India’s “improved” GDP statistics strain credulity

February 2, 2015

By Andy Mukherjee

The author is a Reuters Breakingviews columnist. The opinions expressed are his own.

India’s “new and improved” GDP statistics are asking investors to suspend their disbelief. Revised data suggests that growth zoomed in the year to last March, just as the country tightened fiscal and monetary policies to tame inflation, narrow the current account deficit and prevent a currency crisis. Such a thing has not happened in any major economy in at least three decades.

The new calculations, released on Jan. 30, have moved the measurement of national income closer to international norms. But in doing so, India’s official statisticians have produced a puzzling new version of history: the old numbers put the expansion in output in fiscal 2014 at a pedestrian 4.7 percent. Under the new method, growth that year accelerated to 6.9 percent.

The original number was more realistic, and not just because a second year of sub-5 percent growth played a role in helping opposition leader Narendra Modi become prime minister with a landslide election victory.

In the first quarter of that fiscal year the U.S. Federal Reserve hinted at tapering its quantitative easing programme. The rupee collapsed as investors baulked at financing large external deficits in emerging markets. India had to raise interest rates, restrict gold imports and curb budgetary excesses. Though a cheaper currency helped boost exports somewhat, oil prices were still high. The massive fall in imports couldn’t have taken place without domestic demand taking a hit.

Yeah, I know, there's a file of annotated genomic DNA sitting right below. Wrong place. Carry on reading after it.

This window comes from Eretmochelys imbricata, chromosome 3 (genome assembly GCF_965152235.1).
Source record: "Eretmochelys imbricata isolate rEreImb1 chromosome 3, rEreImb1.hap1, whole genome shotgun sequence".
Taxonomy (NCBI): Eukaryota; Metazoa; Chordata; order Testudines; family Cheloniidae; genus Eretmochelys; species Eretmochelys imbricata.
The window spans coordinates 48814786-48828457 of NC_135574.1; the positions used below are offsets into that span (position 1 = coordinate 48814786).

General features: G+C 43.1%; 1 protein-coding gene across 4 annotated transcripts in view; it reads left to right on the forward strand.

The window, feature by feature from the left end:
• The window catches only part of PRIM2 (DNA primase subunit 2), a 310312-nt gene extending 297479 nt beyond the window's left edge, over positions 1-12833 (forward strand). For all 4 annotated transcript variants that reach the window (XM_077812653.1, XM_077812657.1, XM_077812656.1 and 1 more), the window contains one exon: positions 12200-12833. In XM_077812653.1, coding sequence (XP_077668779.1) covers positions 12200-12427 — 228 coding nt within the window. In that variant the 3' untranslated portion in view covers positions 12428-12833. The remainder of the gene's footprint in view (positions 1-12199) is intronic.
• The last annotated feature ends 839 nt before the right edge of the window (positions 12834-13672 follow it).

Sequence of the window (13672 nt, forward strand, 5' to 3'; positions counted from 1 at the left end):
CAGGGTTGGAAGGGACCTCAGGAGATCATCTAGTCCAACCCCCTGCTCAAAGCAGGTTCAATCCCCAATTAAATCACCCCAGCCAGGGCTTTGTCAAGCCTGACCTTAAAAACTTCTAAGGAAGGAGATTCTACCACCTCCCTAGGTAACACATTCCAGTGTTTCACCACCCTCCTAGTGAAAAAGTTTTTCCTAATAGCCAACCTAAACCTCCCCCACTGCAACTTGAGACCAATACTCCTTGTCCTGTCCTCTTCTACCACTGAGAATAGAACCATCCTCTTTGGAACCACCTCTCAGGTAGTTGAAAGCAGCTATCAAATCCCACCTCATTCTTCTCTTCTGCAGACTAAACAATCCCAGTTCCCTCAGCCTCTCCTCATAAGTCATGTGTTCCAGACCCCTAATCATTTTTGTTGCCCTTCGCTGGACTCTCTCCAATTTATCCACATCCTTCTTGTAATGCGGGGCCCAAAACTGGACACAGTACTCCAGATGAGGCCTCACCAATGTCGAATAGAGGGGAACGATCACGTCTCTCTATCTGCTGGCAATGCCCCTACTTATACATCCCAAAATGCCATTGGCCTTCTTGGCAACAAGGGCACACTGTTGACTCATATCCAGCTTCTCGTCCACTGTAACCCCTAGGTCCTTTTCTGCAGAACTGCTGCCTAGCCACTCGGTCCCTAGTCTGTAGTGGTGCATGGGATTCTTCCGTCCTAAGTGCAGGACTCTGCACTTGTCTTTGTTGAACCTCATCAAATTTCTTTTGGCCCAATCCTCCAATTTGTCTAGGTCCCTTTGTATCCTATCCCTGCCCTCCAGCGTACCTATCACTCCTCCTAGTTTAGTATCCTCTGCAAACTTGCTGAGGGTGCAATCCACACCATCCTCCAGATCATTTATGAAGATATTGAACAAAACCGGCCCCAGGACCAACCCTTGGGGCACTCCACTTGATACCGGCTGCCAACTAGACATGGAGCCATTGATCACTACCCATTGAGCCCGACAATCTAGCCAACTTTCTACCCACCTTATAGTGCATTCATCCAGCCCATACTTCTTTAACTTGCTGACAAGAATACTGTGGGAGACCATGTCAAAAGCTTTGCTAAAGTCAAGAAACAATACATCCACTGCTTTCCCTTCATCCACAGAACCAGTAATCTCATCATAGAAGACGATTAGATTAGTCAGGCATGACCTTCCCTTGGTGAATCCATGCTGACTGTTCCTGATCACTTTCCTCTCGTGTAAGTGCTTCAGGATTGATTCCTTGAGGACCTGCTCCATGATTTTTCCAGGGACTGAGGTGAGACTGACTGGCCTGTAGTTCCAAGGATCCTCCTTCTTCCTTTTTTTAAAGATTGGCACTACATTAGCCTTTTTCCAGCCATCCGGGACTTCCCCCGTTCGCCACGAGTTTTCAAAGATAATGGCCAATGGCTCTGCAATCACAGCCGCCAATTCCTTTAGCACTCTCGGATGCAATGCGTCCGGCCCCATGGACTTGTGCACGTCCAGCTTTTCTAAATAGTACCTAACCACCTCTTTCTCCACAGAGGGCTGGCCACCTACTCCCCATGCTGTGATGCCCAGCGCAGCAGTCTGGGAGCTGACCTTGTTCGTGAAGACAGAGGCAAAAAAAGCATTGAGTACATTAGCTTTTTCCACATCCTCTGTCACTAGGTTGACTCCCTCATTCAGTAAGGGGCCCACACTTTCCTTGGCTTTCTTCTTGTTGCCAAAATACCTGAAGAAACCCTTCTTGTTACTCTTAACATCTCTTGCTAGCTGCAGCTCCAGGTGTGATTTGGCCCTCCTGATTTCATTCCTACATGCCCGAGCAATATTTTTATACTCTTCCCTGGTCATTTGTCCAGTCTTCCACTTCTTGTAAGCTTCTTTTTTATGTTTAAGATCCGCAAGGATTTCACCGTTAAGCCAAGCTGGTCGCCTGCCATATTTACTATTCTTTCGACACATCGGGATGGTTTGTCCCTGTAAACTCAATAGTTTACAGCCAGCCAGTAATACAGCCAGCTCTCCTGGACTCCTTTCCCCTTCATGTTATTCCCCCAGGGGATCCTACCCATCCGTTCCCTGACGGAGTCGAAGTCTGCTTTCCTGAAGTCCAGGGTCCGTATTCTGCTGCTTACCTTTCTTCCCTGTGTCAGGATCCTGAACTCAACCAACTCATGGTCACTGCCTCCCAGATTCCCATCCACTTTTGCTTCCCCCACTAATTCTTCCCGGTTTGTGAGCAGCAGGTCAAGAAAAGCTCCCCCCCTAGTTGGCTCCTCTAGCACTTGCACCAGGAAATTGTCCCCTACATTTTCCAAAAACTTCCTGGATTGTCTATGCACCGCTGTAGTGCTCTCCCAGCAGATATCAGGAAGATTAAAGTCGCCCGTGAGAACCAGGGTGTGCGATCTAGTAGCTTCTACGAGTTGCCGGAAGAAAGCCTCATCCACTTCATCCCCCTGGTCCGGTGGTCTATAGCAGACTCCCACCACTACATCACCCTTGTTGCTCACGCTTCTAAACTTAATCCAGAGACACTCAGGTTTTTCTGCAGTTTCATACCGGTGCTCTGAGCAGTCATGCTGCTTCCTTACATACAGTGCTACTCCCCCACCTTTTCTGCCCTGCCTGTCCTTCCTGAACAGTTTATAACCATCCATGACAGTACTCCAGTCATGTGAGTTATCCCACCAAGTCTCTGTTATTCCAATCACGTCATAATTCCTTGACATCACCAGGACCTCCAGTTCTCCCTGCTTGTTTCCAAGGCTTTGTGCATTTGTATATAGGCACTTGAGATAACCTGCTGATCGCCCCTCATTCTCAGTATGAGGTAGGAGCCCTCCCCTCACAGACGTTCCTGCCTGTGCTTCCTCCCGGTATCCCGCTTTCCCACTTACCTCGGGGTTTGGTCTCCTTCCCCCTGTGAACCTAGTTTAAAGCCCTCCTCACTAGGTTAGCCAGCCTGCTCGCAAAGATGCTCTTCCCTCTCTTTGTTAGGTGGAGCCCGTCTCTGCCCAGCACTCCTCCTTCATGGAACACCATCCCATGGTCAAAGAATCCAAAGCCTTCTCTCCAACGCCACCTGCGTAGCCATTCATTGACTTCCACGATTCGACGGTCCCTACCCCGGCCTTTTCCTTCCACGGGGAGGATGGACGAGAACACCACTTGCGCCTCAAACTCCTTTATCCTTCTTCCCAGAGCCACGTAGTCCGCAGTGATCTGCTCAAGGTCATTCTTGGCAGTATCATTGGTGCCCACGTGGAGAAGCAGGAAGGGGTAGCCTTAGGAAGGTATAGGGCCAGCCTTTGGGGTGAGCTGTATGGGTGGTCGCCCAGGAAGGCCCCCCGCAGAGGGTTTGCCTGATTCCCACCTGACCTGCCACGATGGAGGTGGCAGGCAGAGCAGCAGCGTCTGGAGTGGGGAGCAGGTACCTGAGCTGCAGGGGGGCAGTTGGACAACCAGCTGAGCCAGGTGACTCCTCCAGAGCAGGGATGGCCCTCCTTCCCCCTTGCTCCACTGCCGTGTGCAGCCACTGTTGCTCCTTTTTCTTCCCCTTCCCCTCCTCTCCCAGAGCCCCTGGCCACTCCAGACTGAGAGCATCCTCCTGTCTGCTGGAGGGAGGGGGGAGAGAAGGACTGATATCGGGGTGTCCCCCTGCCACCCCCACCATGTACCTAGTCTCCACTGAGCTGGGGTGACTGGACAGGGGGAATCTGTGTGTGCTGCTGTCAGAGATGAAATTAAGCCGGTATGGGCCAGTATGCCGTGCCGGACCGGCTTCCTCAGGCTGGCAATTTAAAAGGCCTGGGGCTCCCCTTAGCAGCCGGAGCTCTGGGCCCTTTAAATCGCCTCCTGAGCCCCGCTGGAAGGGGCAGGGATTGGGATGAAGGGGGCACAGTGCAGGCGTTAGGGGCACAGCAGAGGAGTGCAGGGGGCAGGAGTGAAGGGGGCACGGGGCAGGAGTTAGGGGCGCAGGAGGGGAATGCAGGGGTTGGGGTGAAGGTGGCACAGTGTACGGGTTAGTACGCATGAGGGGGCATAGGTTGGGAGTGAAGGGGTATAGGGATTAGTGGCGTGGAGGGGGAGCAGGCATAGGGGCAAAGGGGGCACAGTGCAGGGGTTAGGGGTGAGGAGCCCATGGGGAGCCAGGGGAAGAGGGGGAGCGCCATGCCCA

By the end of the fiscal year, India’s dependence on foreign capital inflows had dropped by 3 percentage points of GDP. The amended statistics show the same picture. But this lesson in self-reliance now appears to have been puzzlingly painless. The new calculations show growth accelerating by 1.8 percentage points, from a revised 5.1 percent in fiscal 2013.

That conclusion stretches credulity. No large economy has pulled off such a big improvement in its external balance at the same time as such a handsome pickup in output, according to a Breakingviews analysis of 189 nations over 33 years.

Indian officials will most likely have to revise their conclusions. For now, though, investors will miss the old data. For all its faults, it was a more reliable compass. India’s posh new GDP statistics look too good to be true.

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